On-page SEO is one of the easiest things a blogger can do as far as SEO is concerned. It doesn’t require much technical knowledge and laymen like me and you are both qualified to perform on-page SEO.
SEO is basically divided to on-page SEO and off-page SEO. Off-page SEO mainly concerns backlinks, which is actually a huge part in ranking an article. I’m pretty bad at link building, so I won’t go there.
SEO is a difficult subject for all new bloggers alike. It seems to have many technicalities and some bloggers rather resort to Pinterest alone for traffic. They refuse to partake in such search engine intricacies.
Fret not. I’ve been doing on-page SEO for a few months now and it doesn’t take too much of your time. Besides, some of your articles may rank well, especially if they’re low-competition keywords.
I may not be an expert but I’ll share some of the tips I’ve learnt in the past few months.
1. Choosing a focus keyword
Your focus keyword should be a long-tail keyword that you hope to rank for.
For instance, it’s probably impossible to rank for a word like “diet”, but you may still rank for a long-tail keyword like “dieting tips for newbies”.
Among long-tail keywords, some are highly competitive. It’s better to choose one with lower competition although the number of searches on Google is lower as well.
At least you may stand a chance to rank. The key is to rank for many long-tail keywords, and your traffic builds up the more you post consistently.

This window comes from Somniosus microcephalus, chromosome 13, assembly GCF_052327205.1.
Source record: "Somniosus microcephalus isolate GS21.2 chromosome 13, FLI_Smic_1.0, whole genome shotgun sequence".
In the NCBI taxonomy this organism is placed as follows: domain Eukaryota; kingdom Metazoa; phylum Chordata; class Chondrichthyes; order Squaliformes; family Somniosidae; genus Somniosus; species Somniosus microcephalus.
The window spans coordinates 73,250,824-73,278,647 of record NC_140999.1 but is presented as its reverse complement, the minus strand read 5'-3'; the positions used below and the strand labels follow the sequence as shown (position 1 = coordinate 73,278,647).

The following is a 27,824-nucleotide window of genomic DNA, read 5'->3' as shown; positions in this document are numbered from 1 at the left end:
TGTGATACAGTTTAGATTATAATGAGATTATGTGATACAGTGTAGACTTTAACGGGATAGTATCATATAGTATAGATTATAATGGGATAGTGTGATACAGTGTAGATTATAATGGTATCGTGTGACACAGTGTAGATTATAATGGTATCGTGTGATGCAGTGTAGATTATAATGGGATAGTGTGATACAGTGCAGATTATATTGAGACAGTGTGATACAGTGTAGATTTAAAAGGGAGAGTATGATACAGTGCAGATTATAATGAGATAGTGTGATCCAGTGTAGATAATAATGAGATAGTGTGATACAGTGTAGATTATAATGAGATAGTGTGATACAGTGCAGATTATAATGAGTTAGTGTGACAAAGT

How do you check for keywords?
Use a keyword research tool. There are many good ones out there, but mostly are paid versions.
You can start with Google Keyword Planner. You need to start an advert with Google Adwords before you’re allowed to use the planner.
No worries though, you can start an advert but you don’t have to run it. Keep it inactive to prevent yourself from being charged. In the meantime, you can still use their Keyword Planner.
It’s not the most accurate research tool but it gives you an idea of how many searches a keyword gets a month.
Some keyword research tools allow you to search for a few times a day for free. Try KWFinder and Serps.
2. Keyword concentration
How do you tell Google what keywords you intend to rank for?
That’s when keyword repetition comes in. Use your focus keyword a few times in your article.
If you use the Yoast SEO plugin, they recommend at least 0.5% keyword concentration for proper optimization.
Try not to use the same keywords way too many times. It may be deemed as keyword stuffing by Google.
As a result, your article may not even rank at all. Google penalizes keyword stuffing rather strictly.
Furthermore, your focus keyword should appear in the first 50 words of your article. Try keeping it on the first paragraph if possible.